Filipino President Places UN Special Rapporteur on Rights of Indigenous Peoples on Terrorist Hit List

UN human rights experts have expressed grave concerns about the president of the Philippines, who is accusing the UN Special Rapporteur on the rights of Indigenous peoples, Ms. Victoria Tauli-Corpuz, a Philippine national, of terrorism.

The legal petition listing her name is an unacceptable attack against the mandate holder by the Philippines Government, the UN said.

“We are shocked that the Special Rapporteur is being targeted because of her work defending the rights of Indigenous peoples,” said the Special Rapporteur on the situation of human rights defenders Michel Forst, and the Chairperson of the Coordination Committee of the Special Procedures Catalina Devandas Aguilar.

The UN expert was named in a Government petition filed last month in a Manila court, accused of terrorism and alleged membership of the New People’s Army and the Communist Party of the Philippines along with over 600 others.

“The accusation against her comes after the public comments made, jointly with other Special Rapporteurs, in relation to the militarization, attacks and killings of Indigenous Lumad peoples by members of the armed forces in Mindanao; this accusation is considered as an act of retaliation for such comments,” the experts said.

The Special Rapporteur most recently addressed the issue in a news release on 27 December 2017, which was made in line with the responsibility entrusted to her by the Human Rights Council to report on alleged violations of Indigenous people’s rights globally. The President’s spokesperson reacted with hostility to the news release, publicly accusing the Special Rapporteur of seeking to embarrass Filipino president Duterte’s administration.

“We call on the Philippine authorities to immediately drop these unfounded accusations against Ms. Tauli-Corpuz and to ensure her physical safety and that of others listed,” the UN experts said.

“We remind the Philippine Government of its obligations under the Convention on the Privileges and Immunities of the United Nations of 1946, which sets out that United Nations experts have immunity from legal proceedings of every kind of spoken and written acts undertaken in the course of their mandated work,” the experts added.

“The attack against the Special Rapporteur is taking place in the context of widespread extrajudicial executions and ongoing attacks against voices who are critical of the current Government, including human rights defenders. The President has himself publicly intimidated Special Rapporteurs.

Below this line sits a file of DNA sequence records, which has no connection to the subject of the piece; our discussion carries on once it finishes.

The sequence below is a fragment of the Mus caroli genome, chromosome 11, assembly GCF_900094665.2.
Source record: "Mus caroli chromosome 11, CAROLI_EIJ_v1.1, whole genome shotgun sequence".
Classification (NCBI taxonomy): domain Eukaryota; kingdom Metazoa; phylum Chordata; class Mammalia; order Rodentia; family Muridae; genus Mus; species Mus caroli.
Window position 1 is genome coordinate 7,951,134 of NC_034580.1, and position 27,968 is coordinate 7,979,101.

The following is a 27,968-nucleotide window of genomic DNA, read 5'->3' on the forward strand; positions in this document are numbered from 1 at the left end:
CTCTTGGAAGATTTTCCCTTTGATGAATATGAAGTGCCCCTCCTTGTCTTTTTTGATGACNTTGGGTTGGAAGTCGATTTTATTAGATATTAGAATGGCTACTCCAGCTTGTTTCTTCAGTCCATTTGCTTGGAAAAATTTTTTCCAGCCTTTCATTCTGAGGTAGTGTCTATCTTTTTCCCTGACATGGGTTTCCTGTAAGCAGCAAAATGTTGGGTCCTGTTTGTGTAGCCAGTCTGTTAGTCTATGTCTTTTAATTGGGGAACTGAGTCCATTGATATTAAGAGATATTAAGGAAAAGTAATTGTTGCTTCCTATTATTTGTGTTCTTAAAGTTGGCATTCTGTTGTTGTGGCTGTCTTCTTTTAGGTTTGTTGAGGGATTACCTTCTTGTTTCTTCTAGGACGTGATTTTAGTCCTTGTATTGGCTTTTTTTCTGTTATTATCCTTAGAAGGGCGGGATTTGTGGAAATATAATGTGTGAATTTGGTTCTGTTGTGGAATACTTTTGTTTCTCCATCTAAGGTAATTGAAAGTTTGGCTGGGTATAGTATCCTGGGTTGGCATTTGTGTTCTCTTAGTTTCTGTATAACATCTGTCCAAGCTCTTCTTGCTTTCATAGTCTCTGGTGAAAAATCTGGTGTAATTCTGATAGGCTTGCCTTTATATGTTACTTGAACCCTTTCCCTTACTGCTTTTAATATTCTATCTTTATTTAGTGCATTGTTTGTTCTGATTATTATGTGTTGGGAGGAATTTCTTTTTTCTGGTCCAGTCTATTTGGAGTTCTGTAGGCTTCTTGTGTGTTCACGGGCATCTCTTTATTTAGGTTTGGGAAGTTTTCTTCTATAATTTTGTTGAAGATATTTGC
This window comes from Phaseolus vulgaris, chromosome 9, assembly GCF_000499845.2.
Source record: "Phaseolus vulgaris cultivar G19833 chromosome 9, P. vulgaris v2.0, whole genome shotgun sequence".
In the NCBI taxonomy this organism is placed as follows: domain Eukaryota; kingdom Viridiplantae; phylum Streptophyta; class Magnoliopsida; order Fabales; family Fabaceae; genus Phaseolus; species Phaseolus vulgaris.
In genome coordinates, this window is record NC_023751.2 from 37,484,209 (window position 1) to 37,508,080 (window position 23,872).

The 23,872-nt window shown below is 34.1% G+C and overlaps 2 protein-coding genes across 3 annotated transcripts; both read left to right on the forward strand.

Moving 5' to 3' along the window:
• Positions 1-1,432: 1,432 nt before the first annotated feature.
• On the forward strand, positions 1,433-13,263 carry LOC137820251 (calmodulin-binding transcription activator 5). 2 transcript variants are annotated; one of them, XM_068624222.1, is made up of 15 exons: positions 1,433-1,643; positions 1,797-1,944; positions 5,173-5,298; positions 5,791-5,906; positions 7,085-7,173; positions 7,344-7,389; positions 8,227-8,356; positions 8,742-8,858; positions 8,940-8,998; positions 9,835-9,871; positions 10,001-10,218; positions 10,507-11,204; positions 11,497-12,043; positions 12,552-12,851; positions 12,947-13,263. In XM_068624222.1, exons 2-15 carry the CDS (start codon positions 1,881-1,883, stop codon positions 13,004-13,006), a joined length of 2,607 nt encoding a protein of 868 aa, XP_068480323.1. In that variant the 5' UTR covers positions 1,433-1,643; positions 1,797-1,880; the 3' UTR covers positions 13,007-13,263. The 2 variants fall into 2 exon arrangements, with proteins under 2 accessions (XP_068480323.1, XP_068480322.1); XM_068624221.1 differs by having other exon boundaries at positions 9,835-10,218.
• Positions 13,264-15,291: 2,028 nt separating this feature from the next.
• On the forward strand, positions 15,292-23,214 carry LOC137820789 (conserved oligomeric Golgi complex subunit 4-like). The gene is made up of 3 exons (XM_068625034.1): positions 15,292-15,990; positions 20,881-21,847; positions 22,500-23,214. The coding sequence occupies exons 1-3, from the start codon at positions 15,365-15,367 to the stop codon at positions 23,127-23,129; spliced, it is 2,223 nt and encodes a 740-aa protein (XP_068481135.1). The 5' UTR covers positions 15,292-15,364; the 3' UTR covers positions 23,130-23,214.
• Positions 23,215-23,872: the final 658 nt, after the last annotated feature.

“Ms. Tauli-Corpuz is a human rights defender,” the experts said. “Therefore, the Government of the Philippines has a duty under the Declaration on Human Rights Defenders to guarantee her right to promote and to strive for the realization of human rights.”

The Special Rapporteurs are part of what is known as the Special Procedures of the Human Rights Council. Special Procedures, the largest body of independent experts in the UN Human Rights system, is the general name of the Council’s independent fact-finding and monitoring mechanisms that address either specific country situations or thematic issues in all parts of the world. Special Procedures experts work on a voluntary basis; they are not UN staff and do not receive a salary for their work. They are independent from any government or organization and serve in their individual capacity.

Ms. Tauli-Corpuz was appointed the UN Special Rapporteur on the Rights of Indigenous People in 2016. A member of the Kankanaey Igorot people in the Philippines, she is one of the Indigenous leaders who helped draft the Declaration on the Rights of Indigenous Peoples in 1993 and then lobbied for it for more than 20 years until the UN General Assembly finally adopted the treaty in 2007.

As a youth activist in the early 1970s, Tauli-Corpuz helped build the Indigenous peoples’ movement in the Philippines’ Cordillera region. She organized local Indigenous communities to fight against projects promoted by the Marcos dictatorship, such as the Chico River Hydroelectric Dam and the Cellophil Resources Corporation, which would have displaced several local tribes. An ardent human and women’s rights advocate as well, Tauli-Corpuz has founded and managed various nonprofits involved in raising awareness about social ills, climate change, and the advancement of Indigenous peoples’ and women’s rights. In 1996, she set up the Tebtebba Foundation, which seeks to promote Indigenous peoples’ perspectives on key issues such as human rights, sustainable development, and the environment. An expert for the UN High Commissioner for Human Rights, Tauli-Corpuz says that at the heart of the many challenges Indigenous people still face is the so-called “mainstream world’s” failure to recognize that Indigenous groups should be able to determine the course of their own development.